Maintenance of trains and train stations e.g. cleanliness, comfort Now I have to travel twice weekly on the Lilydale line. I envy the newer and well-maintained trains used on this line. Probably these will eventually be transferred to the western suburbs after Metro receives its new train stock.
Quality of customer service These include:

  • keeping customers informed of changes to services such as cancellations, disruptions, scheduled maintenance, etc.
  • timely alternative arrangements in the event of service cancellations and disruptions.
  • providing timely, accurate and relevant information, advice and response to customers’ requests and feedback.

The punctuality and delivery indicators alone are highly inadequate to reflect and benchmark the quality of train services. Train passengers may still receive very poor services even when the train operator delivers way above the 2 performance targets simply because many factors that matter a lot to passengers (such as those shown in the above table) are not taken into the computation.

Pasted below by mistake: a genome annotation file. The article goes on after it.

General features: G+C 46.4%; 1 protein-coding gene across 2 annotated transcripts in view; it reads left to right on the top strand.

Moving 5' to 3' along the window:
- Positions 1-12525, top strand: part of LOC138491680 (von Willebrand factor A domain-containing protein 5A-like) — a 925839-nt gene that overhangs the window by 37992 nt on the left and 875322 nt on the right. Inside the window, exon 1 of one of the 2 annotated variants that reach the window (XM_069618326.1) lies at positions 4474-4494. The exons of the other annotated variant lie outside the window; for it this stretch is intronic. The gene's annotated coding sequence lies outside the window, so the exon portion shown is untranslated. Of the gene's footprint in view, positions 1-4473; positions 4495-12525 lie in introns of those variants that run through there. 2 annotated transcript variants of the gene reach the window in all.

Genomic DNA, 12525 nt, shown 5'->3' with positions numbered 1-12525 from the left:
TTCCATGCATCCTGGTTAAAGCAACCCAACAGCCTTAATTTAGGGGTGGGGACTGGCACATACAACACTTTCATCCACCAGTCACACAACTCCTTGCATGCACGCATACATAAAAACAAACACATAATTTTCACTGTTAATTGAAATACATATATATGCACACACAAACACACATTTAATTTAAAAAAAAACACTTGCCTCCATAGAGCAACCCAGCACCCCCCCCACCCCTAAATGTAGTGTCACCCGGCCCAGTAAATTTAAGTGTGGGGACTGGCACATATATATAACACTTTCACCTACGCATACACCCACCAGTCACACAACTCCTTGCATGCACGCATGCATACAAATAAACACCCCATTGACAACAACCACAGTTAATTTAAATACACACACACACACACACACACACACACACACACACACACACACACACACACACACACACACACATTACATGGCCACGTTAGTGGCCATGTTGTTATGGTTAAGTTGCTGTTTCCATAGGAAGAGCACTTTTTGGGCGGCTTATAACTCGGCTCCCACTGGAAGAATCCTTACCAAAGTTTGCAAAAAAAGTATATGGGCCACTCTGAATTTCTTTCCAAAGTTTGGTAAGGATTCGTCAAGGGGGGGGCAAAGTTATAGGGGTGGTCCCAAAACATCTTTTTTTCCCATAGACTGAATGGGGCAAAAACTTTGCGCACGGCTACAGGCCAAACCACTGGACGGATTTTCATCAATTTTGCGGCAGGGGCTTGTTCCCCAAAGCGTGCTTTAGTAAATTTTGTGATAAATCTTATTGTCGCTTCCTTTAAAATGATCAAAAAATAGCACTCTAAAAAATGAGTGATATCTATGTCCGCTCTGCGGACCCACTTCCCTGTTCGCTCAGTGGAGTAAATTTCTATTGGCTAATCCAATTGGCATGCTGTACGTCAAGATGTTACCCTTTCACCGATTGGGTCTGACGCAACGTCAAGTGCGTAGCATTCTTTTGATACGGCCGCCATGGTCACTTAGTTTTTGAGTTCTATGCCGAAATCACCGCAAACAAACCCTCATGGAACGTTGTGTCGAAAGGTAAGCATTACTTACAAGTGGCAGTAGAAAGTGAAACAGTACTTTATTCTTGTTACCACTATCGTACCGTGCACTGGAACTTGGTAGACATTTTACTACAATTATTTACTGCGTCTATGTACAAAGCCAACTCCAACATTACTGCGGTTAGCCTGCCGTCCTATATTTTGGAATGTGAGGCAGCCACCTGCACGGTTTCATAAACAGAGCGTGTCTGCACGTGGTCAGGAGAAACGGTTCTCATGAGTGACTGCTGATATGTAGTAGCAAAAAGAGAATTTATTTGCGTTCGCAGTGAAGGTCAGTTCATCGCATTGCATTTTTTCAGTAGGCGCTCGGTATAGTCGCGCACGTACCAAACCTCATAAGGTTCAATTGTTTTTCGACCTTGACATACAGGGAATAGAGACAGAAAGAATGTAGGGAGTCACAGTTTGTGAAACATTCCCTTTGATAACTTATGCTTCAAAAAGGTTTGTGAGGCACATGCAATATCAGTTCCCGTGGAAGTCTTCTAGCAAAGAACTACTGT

Furthermore, the current 2 KPIs can be easily but cosmetically enhanced through a number of shortcuts. The most apparent and talked-about “quick-fix” is giving Metro the authority to redefine the standards through addition of 2-5 minutes, the so-called “slack“, to a train journey on various lines  (Ref 1, 2, 3). This strategy is so successful in producing results that the same proven formula will be repeated under the impending timetable change (Ref 4, 5, 6). Making the journey time more realistic is an ingenious but camouflaged way of saying “let us lower the bar to make it easier to climb over it“. Having been a teacher under the performance-based pay system in Singapore, I wish I could have the power to modify the grading scheme such that my students score a distinction if they obtain 50 marks or more.